Katolsk nødhelpsarbeid må være katolsk – del 2

Jeg skrev for akkurat en måned siden om at Vatikanet ikke har tillatt lederen av Caritas International å kunne gjenvelges for en ny periode. Jeg har også lest at Vatikanet burde ha håndtert dette bedre; konsultert med Caritas bedre om dette problemet i forkant etc. – og det kan det sikkert være noe i. I dag leser jeg at George Weigel om spørsmålet i First Thing, og fokuserer på de ideologiske problemene i denne saken. Konfliken har oppstått, skriver han, fordi:

…. it will be because the INGO (International non-governmental organizations) world is dominated by an unbending “progressive” orthodoxy on development and health care questions that sits poorly with Catholic understandings of how people are empowered to break out of the cycle of poverty. INGO shibboleths are also in sharp conflict with Catholic understandings of the best way to fight the AIDS plague in Africa and other poverty-stricken parts of the world. There is very little public evidence that Caritas International, under Ms. Knight’s leadership, challenged the rigidities in INGO thinking that are a real-world obstacle to empowering the poor and to driving down the incidence of HIV/AIDS. A case in point was her address to a “Catholic Networking Session” at the 2010 International AIDS Conference in Vienna.

There, Ms. Knight asked. “Is there a uniquely Catholic approach to the global HIV pandemic? And if so, what is it?” Her first answer: “I fear that there may be people here in Vienna this week who would answer that it is one characterized by dogma, hypocrisy, moralizing, and condemnation.” …. did Ms. Knight challenge this caricature? Not really. The best she could manage was to lament that Catholic AIDS workers (the largest group of non-governmental care-providers for people suffering from AIDS) “are still dogged by these criticisms.”

Nor, in answering her own question, did Leslie-Anne Knight say what she might have said, which is this: “Yes, there is a uniquely Catholic approach to the global HIV pandemic. It is an approach that takes seriously the dignity of the human person, which includes the capacity of men and women to change patterns of behavior that put themselves, …. And it is an approach that refuses to burn incense at the altar of the false god latex, where the real votaries of rigid dogma are to be found among those for whom condoms are instruments of salvation.”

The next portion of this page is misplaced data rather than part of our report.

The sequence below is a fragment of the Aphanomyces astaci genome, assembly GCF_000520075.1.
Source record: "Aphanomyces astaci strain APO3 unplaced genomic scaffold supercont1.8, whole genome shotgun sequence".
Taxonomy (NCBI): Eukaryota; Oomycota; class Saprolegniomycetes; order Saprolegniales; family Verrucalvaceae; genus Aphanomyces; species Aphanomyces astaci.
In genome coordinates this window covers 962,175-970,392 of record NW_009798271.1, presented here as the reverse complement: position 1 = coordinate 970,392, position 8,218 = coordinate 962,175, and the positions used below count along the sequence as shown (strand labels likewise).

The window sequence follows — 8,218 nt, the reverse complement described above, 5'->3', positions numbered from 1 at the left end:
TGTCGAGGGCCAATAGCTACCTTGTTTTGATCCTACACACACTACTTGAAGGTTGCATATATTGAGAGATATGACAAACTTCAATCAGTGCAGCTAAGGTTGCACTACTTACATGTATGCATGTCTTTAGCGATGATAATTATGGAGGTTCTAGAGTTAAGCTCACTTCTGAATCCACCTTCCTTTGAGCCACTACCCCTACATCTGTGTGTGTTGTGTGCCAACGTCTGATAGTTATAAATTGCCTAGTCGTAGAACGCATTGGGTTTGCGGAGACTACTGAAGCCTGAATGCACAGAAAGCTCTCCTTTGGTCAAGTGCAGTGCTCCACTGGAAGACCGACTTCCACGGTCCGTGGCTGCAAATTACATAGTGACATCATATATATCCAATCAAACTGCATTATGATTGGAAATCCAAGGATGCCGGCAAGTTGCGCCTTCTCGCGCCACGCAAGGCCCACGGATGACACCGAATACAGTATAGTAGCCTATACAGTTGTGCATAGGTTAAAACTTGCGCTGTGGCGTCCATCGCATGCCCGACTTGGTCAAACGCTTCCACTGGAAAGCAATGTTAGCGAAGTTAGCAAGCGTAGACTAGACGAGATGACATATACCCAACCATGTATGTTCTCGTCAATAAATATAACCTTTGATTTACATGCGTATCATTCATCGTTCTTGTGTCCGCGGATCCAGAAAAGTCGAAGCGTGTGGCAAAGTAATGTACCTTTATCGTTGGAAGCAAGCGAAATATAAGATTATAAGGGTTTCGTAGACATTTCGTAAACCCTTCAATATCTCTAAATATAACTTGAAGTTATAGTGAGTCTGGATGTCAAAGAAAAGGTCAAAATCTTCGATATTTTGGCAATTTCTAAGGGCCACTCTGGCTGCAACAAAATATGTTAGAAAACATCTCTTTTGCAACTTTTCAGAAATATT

Ms. Knight, I hardly need add, said none of this. To the contrary: she put the authority of her position behind a reiteration of the poverty/stigma/low-educational-levels mythology. Which is to say, she reinforced the rigidities that are the true obstacles to the “development innovation and collaboration” for which she called.

I don’t mean to suggest that Ms. Knight is singularly wrong-headed. What she said (and didn’t say) in Vienna expressed what is quite likely the consensus among many Caritas International-affiliated agencies. These agencies have absorbed from the INGO atmosphere in which they work, and from the governments and international agencies on whose funding they have come to depend, the approach to development and AIDS that shaped Ms. Knight’s speech and rendered it strangely anemic in its Catholic identity.

That identity is what the Holy See is determined to reassert in global Catholic development and health care efforts. As the drama of that re-set unfolds, support for the Vatican’s efforts by the leadership of the U.S. bishops’ Catholic Relief Services would be in order.

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